Sean Matthews writes of the UK safety-critical software standard: > 2-4 seem to leave no option but polling. This is impractical, > especially in embedded systems. No one is going to build a fly by > wire system with those sorts of restrictions. Polling is absolutely the safest and most-used method for programming embedded systems for saftey-critical applications. It is a commonly held fallacy that the essence of a real-time embedded system is FAST response to external stimuli -- that interrupts are therefore important. The essence of real-time embedded systems is a GUARANTEE of a specified, finite response time to EACH stimulus. Many embedded systems divide real time into a hierarchy of time slots, and execute fixed subroutines in each time slot (i.e. "polling"). This makes it relatively easy to verify that the program can meet all response time requirements. Stimuli requiring slower responses are handled by routines that run less often, and routines running more often handle stimuli requiring faster response. Every routine can be proven to run in less time than the length of one time slot. Additional advantages: The trivial scheduling algorithm makes the interaction between the routines vastly easier to write and verify than is the case in a system that can switch tasks at random times. Response time bottlenecks can be identified and addressed early in the development cycle. It is easy to match the requirements of the sources/sinks of stimuli/responses and the capabilities of the embedded computer. And on and on ... In short, when a life depends on your system ... KISS (Keep It Simple [,|and] Stupid) Norm Finn Ultra Network Technologies, 101 Daggett Dr., San Jose, CA 95134 (408) 922-0100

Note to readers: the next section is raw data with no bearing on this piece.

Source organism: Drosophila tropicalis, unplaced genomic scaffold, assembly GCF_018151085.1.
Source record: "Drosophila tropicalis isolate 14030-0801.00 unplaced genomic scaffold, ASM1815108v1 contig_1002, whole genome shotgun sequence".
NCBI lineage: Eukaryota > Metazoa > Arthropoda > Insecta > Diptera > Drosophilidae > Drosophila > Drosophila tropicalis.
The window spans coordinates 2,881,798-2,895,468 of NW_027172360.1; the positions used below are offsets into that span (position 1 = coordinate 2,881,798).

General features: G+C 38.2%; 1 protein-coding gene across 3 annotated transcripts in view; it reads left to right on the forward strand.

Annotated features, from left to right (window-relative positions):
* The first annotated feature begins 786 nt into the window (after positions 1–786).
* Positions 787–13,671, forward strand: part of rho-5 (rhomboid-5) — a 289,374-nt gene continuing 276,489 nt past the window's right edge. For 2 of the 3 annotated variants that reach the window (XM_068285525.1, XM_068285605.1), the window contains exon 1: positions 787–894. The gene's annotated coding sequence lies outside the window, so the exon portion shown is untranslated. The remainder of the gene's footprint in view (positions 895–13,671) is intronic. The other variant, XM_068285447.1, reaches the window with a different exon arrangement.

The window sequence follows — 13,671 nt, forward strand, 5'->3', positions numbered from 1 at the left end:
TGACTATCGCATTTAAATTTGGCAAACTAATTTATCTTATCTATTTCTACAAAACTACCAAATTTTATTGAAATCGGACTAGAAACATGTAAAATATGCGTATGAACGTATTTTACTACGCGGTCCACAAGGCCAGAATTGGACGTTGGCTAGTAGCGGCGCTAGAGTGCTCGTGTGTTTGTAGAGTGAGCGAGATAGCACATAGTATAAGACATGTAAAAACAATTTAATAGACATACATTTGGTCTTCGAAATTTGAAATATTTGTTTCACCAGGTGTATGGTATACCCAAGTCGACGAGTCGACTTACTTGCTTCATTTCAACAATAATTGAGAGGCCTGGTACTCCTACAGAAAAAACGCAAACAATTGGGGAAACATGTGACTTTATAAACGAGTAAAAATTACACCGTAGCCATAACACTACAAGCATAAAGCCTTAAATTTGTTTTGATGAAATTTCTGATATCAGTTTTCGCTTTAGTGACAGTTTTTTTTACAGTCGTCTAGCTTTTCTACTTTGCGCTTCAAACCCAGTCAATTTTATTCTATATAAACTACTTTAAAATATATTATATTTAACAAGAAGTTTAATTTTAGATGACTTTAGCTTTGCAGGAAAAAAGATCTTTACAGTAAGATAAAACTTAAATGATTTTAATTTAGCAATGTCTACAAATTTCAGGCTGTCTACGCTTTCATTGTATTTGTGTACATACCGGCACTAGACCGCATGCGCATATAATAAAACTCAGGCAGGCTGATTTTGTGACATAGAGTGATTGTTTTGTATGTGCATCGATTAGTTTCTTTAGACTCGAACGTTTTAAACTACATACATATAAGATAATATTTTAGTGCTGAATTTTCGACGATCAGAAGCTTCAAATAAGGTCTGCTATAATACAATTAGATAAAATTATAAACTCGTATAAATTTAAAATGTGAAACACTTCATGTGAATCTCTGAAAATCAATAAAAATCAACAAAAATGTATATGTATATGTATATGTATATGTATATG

While the previous posting in RISKS didn't mention this, the "destroyed files" regarding the Exxon oil spill were apparently actually simply the routine recycling of a month-old (or older) backup dump tape. Exxon has continued to state that they believe all files are still online or in paper form. Obviously the correct procedure would have been to explicitly order the preservation of those dumps, and nobody wants to condone Exxon's handling of this whole affair, but it is worth noting that the deletion in question was apparently the result of routine computer center operations common to many environments, not some "explicit" act of destruction.
Today's (09 July 89) Washington Post has several articles about the latest trend in foods: Frequent Shoppers Programs. For those of you not aware of this, it is similar to Frequent Flyer Programs used by the airlines. When you buy an item at your local mega-chain supermarket, your purchase is noted in a large customer database and you are given a credit on your account, and when your account reaches certain defined levels, you receive coupons for various foodstuffs. Simple right? Wrong. First, the markets are proposing to record more than a purchase of so many dollars and cents. They intend to record the specific brands and items you bought. Based on this information and your address information, markets want to start targetting mailings of flyers and coupons to you. If their records show you have started to buy baby food recently, the AI routines that examine the data base will note this, and flag your record to be sent coupons on other baby products, such as diapers and lotions. This is in fact not a terrible thing. If markets want to spend money send paper in the mail to people who may or may not use them, there are far more useless ways to spend money. The problem is the second application. It seems that the markets want to sell this information to the manufacturers (the Campbell Soups, the Nabiscos, the General Foods, and so on) for use by their own marketing people. This also raises the traditional right to privacy issues. I wonder how much longer it will be till I will not be able to go into my local Giant Food and buy a bag of flour, because their demographic survey shows that no one eats in my apartment building.